These accounts are perfect for beginner investors because contrary to what you may believe, investing in the stock market is a long game. The difficulty that comes to mind when you think of investing is probably more in line with trading. Trading means that you try to time to market, or buy stocks at their lowest price and sell them at their highest price. To be a successful trader, you need to keep up with a litany of things like what’s happening with the companies you’re invested in, how the market sector they’re in is performing, if there are problems in the country where they perform their operations, what the current economic conditions are, and the list goes on. If this sounds like a lot of work, that’s because it is. Just the thought of keeping up with all of this is daunting and is exactly what turns many people away from investing.

That is why you should ditch the idea of trading and become an investor instead. Investors regularly invest money in a broad range of companies and leave their money invested for years or even decades. They can do this because in general, the stock market goes up over time. That means you can invest in a diversified set of companies, not worry at all about current market fluctuations, and you will still make money. The simplest way to use this strategy to start investing is with a retirement account.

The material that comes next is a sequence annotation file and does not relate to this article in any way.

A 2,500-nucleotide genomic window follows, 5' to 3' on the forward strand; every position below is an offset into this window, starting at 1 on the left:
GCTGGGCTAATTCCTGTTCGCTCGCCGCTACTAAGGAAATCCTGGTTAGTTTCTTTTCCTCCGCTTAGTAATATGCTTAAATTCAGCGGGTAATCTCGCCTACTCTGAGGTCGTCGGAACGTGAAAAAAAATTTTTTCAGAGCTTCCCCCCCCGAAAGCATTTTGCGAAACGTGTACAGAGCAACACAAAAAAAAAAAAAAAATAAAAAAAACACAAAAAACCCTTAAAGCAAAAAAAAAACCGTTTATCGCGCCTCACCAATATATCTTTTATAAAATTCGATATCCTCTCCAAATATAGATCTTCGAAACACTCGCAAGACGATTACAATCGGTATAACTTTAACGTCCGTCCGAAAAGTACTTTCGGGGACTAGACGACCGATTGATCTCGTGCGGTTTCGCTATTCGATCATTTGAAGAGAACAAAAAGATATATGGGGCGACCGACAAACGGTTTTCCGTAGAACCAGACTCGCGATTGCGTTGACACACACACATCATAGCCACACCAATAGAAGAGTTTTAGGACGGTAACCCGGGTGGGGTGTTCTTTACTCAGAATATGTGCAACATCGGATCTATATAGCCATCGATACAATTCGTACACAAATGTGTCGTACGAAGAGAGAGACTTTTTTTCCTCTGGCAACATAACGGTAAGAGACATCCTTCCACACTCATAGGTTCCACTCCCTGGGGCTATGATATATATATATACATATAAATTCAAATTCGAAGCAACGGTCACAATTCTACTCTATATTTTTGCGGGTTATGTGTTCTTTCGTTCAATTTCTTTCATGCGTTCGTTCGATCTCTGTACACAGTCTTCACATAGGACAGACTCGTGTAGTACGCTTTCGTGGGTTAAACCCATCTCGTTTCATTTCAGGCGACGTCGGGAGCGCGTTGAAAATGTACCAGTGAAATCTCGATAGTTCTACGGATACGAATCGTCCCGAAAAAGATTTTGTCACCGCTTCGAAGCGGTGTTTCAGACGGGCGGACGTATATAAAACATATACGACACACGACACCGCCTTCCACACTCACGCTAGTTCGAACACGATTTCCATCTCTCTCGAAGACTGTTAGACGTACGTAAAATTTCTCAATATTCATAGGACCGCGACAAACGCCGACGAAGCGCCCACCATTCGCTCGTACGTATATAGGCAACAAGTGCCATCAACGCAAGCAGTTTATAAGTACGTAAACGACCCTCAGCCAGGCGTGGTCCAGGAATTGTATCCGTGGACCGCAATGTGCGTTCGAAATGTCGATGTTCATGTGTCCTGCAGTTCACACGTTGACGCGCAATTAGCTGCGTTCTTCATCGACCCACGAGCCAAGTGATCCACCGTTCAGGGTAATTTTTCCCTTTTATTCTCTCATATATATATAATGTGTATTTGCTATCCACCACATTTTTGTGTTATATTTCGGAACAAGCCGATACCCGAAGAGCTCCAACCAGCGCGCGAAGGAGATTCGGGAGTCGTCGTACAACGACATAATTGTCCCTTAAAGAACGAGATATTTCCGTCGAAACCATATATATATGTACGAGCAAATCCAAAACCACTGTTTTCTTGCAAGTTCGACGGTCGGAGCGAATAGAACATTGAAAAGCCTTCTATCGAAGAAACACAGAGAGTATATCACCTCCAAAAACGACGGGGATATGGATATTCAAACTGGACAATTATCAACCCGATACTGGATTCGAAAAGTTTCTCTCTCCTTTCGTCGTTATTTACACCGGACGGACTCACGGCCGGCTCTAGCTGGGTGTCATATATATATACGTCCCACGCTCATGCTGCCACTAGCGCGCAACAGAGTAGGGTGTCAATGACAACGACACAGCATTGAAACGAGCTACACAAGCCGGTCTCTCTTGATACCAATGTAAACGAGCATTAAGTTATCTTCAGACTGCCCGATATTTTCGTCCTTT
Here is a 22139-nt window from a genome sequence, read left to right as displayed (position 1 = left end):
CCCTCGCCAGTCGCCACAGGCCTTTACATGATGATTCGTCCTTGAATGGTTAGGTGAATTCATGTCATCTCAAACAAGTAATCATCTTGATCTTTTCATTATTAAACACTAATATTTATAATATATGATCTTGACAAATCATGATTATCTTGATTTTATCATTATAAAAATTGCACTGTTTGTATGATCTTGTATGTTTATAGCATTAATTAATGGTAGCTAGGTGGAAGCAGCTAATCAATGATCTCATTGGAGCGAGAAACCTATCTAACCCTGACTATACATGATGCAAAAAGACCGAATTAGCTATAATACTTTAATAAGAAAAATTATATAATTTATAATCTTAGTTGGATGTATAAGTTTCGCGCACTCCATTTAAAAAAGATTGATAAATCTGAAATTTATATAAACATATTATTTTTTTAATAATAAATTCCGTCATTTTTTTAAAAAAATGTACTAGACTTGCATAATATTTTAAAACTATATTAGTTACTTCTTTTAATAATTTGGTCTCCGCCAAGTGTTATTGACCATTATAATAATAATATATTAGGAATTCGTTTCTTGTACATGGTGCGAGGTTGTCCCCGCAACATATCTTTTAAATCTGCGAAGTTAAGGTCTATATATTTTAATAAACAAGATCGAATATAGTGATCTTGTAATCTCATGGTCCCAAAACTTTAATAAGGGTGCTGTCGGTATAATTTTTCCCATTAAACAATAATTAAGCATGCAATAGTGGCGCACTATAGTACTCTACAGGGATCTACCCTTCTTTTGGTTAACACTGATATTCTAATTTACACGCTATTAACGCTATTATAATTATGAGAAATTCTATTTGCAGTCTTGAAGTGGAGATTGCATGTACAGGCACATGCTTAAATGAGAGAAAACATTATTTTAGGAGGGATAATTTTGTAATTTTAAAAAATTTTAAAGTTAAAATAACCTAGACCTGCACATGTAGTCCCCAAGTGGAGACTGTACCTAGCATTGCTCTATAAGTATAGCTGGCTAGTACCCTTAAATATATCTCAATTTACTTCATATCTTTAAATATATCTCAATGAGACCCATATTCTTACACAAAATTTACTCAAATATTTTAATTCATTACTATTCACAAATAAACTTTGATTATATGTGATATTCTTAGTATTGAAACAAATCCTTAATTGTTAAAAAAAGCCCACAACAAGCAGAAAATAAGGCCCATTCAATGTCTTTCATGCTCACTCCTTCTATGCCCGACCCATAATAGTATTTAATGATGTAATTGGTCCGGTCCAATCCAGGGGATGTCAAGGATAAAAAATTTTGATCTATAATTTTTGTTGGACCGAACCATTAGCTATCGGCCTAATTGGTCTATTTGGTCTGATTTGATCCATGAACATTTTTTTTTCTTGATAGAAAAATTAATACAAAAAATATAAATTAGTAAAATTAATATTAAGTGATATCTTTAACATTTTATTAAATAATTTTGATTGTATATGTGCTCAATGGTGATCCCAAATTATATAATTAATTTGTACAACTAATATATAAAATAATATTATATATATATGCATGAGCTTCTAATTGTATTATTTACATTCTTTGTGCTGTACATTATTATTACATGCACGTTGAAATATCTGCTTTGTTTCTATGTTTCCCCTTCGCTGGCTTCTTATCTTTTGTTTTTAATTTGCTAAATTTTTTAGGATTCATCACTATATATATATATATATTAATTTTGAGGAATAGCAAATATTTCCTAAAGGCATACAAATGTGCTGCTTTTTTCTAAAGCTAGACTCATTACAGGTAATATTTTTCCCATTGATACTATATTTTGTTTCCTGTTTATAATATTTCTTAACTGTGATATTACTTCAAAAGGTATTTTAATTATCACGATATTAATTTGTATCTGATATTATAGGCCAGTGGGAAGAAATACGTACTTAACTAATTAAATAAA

Types of Retirement Accounts

401K

The best option, if it is available to you, is a 401K. That’s because employers will often match a portion of your contributions. That means that if you contribute to you’re 401K, your employer will also contribute to it. Usually, this is written like this, “Employer will contribute 50% up to 5%.” That means that if you contribute up to 5% of your salary to your 401K, your employer will also contribute 50% of what you contribute. To help you understand why this is so amazing, let’s look at some numbers.